An investigation by the Human Geography Research Group at Glasgow University has highlighted the uneven effects of globalization on local communities in the UK.
Conventional approaches assume that increased global connections are a source of opportunity and empowerment. Through interviews and focus groups with people in three communities - north-east Lincolnshire, Greater Glasgow and west London/'Heathrow Village' - the Globalization, labor markets and communities in contemporary Britain study examined experiences of, and responses to, globalisation in the aftermath of the recession.
The key findings of the study, funded by the Joseph Rowntree Foundation, were:
Academics' and policy-makers' concepts of globalisation differed from how local people experienced and understood global processes such as migration and increasing use of contract labour. These processes sparked powerful reactions at local level because they impacted on people's everyday lives.
Globalisation's impact on communities was uneven. Migration and labour market flexibility and deregulation were experienced differently. Some people in an area benefited from globalization while others were marginalized or excluded.
Respondents experienced the globalisation of labour markets through outsourcing, subcontracting and labour migration, often with negative effects on working conditions, job security and pay.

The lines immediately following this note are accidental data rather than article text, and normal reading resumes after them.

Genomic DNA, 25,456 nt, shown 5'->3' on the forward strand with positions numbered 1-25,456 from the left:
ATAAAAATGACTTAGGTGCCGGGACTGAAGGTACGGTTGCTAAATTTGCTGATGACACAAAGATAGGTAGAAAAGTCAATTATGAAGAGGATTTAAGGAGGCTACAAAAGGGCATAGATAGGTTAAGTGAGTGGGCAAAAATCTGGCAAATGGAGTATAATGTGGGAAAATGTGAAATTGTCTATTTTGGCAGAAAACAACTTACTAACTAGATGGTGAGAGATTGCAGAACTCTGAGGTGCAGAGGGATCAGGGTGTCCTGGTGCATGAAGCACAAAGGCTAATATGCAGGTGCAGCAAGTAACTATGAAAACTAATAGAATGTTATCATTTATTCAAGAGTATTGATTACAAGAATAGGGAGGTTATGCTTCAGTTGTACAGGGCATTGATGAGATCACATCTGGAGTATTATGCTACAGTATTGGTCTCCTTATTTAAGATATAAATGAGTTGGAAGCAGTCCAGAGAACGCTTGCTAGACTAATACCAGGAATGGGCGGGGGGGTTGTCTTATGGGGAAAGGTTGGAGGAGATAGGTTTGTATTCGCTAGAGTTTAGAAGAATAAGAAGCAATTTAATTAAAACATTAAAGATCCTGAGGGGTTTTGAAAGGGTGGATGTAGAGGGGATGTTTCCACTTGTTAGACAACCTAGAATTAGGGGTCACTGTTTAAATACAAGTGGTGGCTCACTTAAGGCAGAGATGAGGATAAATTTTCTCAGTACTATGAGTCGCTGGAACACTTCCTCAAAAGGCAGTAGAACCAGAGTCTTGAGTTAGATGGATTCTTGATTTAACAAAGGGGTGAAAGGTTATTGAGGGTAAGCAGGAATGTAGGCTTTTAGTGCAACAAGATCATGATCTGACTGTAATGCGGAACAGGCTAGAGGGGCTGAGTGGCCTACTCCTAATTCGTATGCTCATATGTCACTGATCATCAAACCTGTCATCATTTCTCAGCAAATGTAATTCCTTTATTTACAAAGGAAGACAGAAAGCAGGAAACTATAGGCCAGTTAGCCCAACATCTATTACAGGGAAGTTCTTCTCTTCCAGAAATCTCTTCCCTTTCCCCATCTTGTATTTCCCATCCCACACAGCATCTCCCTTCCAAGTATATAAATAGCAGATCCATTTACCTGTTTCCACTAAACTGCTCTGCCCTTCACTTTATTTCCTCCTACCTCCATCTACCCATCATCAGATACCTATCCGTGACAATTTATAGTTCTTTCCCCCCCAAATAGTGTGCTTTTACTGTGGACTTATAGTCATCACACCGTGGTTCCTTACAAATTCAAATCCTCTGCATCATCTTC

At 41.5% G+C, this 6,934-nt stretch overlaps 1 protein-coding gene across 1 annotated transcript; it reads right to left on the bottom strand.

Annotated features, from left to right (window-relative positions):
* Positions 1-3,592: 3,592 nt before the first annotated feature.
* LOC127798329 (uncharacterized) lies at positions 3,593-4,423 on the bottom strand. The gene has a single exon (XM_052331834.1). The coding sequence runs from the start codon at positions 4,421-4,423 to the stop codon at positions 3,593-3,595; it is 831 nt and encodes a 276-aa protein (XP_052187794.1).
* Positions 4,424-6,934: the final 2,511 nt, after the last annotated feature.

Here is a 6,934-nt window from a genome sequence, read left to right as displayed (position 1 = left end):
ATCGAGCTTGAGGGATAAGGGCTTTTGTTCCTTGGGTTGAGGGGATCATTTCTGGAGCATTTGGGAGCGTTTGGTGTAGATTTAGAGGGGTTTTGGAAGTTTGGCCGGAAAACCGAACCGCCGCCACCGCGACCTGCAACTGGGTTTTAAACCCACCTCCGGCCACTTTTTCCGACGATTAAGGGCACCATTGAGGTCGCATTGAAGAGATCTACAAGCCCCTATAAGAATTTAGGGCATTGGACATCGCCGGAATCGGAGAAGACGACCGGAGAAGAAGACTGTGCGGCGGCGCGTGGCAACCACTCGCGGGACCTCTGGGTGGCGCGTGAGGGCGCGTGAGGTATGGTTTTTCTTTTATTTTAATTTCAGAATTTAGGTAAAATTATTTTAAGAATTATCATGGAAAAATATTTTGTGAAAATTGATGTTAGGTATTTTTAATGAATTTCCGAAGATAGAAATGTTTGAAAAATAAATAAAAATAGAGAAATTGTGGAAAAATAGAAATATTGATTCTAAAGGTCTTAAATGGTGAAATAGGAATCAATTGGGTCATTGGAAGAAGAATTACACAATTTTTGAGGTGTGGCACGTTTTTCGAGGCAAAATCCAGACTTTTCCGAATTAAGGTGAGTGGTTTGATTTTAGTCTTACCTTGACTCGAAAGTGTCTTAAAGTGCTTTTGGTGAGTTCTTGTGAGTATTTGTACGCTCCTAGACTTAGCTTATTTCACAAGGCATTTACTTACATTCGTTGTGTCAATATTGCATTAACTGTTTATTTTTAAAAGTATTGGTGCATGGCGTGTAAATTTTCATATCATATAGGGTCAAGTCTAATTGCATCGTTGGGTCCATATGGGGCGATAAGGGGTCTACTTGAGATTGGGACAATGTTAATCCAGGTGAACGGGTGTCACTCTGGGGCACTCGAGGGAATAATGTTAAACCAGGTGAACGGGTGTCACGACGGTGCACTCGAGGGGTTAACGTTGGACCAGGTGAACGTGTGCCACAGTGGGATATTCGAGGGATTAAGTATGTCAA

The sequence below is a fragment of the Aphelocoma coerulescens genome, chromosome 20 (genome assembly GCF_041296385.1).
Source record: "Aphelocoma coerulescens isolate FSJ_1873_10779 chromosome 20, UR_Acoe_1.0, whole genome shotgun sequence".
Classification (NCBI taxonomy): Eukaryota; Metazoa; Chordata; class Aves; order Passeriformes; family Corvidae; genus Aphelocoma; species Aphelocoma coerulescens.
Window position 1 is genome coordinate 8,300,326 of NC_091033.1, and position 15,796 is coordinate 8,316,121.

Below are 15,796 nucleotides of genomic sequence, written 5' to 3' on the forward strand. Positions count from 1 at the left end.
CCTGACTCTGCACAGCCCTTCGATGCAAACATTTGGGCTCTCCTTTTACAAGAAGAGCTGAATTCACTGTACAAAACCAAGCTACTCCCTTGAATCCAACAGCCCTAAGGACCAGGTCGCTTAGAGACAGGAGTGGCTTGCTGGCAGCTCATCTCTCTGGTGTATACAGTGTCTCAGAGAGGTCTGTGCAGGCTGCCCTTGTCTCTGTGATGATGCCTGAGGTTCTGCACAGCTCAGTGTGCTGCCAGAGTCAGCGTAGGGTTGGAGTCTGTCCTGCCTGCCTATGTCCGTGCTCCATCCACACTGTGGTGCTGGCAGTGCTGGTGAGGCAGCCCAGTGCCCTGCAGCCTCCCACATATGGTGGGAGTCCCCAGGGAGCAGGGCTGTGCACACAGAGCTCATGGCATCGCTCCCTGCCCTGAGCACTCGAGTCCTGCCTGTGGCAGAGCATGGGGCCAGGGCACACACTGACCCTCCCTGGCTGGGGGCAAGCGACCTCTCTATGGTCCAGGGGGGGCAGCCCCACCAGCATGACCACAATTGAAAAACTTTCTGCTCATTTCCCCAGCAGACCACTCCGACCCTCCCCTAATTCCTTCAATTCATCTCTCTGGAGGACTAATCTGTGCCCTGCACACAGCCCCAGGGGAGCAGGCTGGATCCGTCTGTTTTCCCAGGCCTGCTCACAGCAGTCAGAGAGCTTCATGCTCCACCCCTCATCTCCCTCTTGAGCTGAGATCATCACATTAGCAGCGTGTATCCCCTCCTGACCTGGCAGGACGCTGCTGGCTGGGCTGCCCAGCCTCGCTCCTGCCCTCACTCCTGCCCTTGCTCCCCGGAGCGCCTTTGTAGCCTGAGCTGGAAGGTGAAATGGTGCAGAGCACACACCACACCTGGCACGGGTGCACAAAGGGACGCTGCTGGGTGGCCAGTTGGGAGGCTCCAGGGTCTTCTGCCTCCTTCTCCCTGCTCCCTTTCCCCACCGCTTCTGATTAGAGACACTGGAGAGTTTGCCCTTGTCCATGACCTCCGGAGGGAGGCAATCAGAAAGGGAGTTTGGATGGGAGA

Workers and communities challenged these experiences through campaigning and collective action. However, workers in the two disputes investigated were unable to alter underlying global processes such as downward pressure on wages and conditions and the use of subcontracted labor.
The authors conclude that conflicts among different groups in communities are far from inevitable. Evidence of 'progressive localism' suggests the need for outward-looking community strategies for negotiating global processes, to create positive links between places and social groups.
Dr. Andrew Cumbers, Co-author of the study said: Engaging with the recent turn towards localism in public policy, the report calls for more progressive forms of localism, support for 'ordinary multiculturalisms' and the importance of a UK wide Living Wage in response to the negative impacts of globalization on poorer groups in society.
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The full report - "Globalization, labor markets and communities in contemporary Britain" by Danny MacKinnon, Andrew Cumbers, David Featherstone, Kendra Strauss and Anthony Ince from the Human Geography Research Group at the University of Glasgow can be accessed here: www.jrf.org.uk/publications/globalisation-labour-markets-and-communities-contemporary-britain .